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Melbourne Welsh Male Choir Bendigo Concert
24 June, 2018 @ 2:00 pm - 4:00 pm25$ – 45$
The Melbourne Welsh Male Choir is marking winter with two major concerts – 2pm Saturday 23 June at the Melbourne Recital Centre and 2pm Sunday 24 June at Ulumbarra Theatre, Bendigo.
The 50-strong choir will be joined by acclaimed New Zealand-born bass-baritone, Teddy Tahu Rhodes, and Melbourne soprano, Kate Amos.
Terry Thomas and Gwyn Harper are living proof that singing – particularly singing in a choir – keeps you young.
Terry, 83, and Gwyn, 79, were both born in Wales and are long-time members of the Melbourne Welsh Male Choir which is gearing up for two major concerts in Melbourne and Bendigo in June. They swear by the physical, psychological and social benefits of collective singing – and the sheer joy it brings.
According to Terry, there’s a wonderful Welsh word for it – hywl, a stirring feeling of emotional motivation and energy.
“Singing makes me feel alive and happy. It means everything. I would be lost without it. I like golf but singing is so much better, so much more rewarding. If it weren’t for the choir, I’d be sitting at home twiddling my thumbs. You meet nice people and have lots of laughs. We exchange lots of insults, of the playful kind of course,” he said.
Terry was a founding member of the Melbourne Welsh Male Choir in 1984, one of twelve who branched out from the Cantorian Cymraeg after a disagreement.
“We invited our friends and the choir just grew. We welcome all comers – you don’t have to be Welsh. Many are Australian-born and there are Scots, Irish, Dutch, New Zealanders, even English! At other times our choir has included Tongans, Samoans, Latvians, Lithuanians and South Africans,” he said.
“We all get a lot out of it. Choristers who have had major surgery make huge efforts to turn up the rehearsals, even if they’re not up to official performances.”
Terry is renowned for his soaring solo performances.
Gwyn, 79, was recruited to the choir in 1992 by his daughter’s Welsh-language tutor and served a number of years as President.
“The average age of the choir is 70-plus and some have problems with their hips, knees, and backs or suffer from other ailments but members are totally committed to turning up every Wednesday night for three hours’ practice. At the end, we’re physically tired but also energised. There’s nothing like singing to get the old endorphins going,” he said.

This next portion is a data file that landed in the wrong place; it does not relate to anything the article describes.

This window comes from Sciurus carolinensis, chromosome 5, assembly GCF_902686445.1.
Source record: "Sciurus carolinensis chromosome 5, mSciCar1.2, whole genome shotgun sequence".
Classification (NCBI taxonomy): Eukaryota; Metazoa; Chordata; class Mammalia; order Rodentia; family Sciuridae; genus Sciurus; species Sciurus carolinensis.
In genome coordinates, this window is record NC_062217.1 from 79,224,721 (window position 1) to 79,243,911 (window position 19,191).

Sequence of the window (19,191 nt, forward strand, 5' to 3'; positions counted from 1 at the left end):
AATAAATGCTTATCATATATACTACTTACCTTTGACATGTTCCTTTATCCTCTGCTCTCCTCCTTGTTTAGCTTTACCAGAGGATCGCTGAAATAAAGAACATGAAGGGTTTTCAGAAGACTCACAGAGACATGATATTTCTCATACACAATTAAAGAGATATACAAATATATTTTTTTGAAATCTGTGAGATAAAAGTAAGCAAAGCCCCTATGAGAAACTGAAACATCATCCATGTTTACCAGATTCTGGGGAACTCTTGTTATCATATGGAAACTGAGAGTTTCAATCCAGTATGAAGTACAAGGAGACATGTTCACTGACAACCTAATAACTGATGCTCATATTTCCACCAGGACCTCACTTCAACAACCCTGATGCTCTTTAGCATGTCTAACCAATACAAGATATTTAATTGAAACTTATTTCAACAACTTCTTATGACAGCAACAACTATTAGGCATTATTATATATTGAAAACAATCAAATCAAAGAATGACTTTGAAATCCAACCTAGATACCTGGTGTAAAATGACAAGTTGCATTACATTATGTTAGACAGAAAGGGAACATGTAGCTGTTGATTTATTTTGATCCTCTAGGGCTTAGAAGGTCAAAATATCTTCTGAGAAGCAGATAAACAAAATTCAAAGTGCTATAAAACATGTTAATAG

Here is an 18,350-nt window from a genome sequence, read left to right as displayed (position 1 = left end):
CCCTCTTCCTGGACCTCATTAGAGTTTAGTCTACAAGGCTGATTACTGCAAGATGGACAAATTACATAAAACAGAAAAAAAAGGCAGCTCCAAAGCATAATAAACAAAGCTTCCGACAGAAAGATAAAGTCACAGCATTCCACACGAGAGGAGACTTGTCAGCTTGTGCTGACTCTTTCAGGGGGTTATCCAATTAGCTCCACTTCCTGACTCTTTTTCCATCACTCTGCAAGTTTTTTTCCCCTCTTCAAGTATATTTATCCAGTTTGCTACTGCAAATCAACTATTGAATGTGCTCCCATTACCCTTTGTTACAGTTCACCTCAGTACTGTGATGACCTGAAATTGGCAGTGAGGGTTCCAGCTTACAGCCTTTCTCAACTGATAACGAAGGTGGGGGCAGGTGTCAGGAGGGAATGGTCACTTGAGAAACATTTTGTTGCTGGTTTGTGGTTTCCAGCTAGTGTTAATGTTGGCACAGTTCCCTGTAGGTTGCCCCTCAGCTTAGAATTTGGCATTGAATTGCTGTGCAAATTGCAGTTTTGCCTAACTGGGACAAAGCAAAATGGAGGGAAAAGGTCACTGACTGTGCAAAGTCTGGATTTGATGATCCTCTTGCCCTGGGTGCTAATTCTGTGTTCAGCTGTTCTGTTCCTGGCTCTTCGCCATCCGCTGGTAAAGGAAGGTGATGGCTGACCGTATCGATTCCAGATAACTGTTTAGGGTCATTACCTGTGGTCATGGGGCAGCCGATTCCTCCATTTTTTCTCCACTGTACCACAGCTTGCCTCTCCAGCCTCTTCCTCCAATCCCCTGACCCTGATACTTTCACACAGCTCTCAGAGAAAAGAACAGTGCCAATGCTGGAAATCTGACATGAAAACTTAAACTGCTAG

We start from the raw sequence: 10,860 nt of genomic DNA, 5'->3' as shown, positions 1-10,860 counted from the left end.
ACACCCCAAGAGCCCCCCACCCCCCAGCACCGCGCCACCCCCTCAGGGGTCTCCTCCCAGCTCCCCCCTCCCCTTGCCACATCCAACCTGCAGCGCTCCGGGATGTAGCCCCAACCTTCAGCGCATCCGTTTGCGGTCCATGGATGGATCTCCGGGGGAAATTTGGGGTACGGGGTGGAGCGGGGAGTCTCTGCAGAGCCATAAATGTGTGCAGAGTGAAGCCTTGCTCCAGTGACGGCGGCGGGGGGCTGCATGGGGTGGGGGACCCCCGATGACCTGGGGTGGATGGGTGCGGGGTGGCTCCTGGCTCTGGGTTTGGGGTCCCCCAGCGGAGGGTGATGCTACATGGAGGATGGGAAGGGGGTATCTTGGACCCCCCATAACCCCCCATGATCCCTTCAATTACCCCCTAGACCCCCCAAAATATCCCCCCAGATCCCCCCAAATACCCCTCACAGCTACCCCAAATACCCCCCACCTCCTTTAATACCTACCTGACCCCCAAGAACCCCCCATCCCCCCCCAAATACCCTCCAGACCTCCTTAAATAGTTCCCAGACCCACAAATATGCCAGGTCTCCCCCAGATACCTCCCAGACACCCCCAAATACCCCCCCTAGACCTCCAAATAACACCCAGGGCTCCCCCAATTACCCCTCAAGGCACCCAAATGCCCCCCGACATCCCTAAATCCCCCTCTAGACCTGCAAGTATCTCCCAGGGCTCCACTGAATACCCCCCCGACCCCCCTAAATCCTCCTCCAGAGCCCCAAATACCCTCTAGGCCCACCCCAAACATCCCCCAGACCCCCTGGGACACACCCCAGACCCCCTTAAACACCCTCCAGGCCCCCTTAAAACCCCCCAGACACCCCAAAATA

“What we get most from, of course, is the audience reaction when we perform. We feed off it and each other.”
For Gwyn, one of the stand-out experiences was in South Africa in 1997.
“It was not long after the end of apartheid and we performed the protest song, ‘Senzenina’. Some whites walked out but the black South Africans were astonished and sang back ‘Shosholoza’ to us. It made our hair stand-up. And, in our hotel, when we’d rehearse the song in the bar at night, all the coloured staff would come up the stairs and sing with us,” he said.
“Another memorable time was in Canada when we performed on American Independence Day just two years after 9/11. One of the other choirs featured at the concert was composed of street kids from New York. When we sang ‘An American Trilogy’ in tribute, the kids burst into tears and it brought the house down.”
Gwyn says that performing in the choir is also good brain exercise.
“We all have to learn the songs by heart, since we do not use music on stage and it’s a lot of work. There’s also a lot of camaraderie that boosts us all. We stir the crap out of each other,” he said.
“More seriously, performing as a choir fills us with hiraeth, a Welsh word which means a deep longing for home. And, of course, you don’t have to be Welsh to feel that.”
David Ashton-Smith OAM, who became the choir’s director in early 2016, says that the great benefits of choral singing have long been evident to him.
“I’ve been involved with directing choirs of various persuasions for nearly 40 years. Science is now proving what we’ve known intuitively – that singing is good for you in every respect. It releases endorphins which reduce stress and anxiety levels and contribute to a positive mental state. It syncs heartbeats and endocrine systems and improves mood and overall well-being,” he said.
“Singing boosts the amount of oxygen in the blood, increases energy levels, and works out a range of muscles in the upper body. Music also exercises the brain. Learning new songs is cognitively stimulating and helps memory. It has been shown that singing can help those suffering from dementia.
“A joint study between Harvard and Yale in 2008 showed that regular singing can even increase life expectancy. The longevity of the Melbourne Welsh Male Choir certainly seems to bear that out.”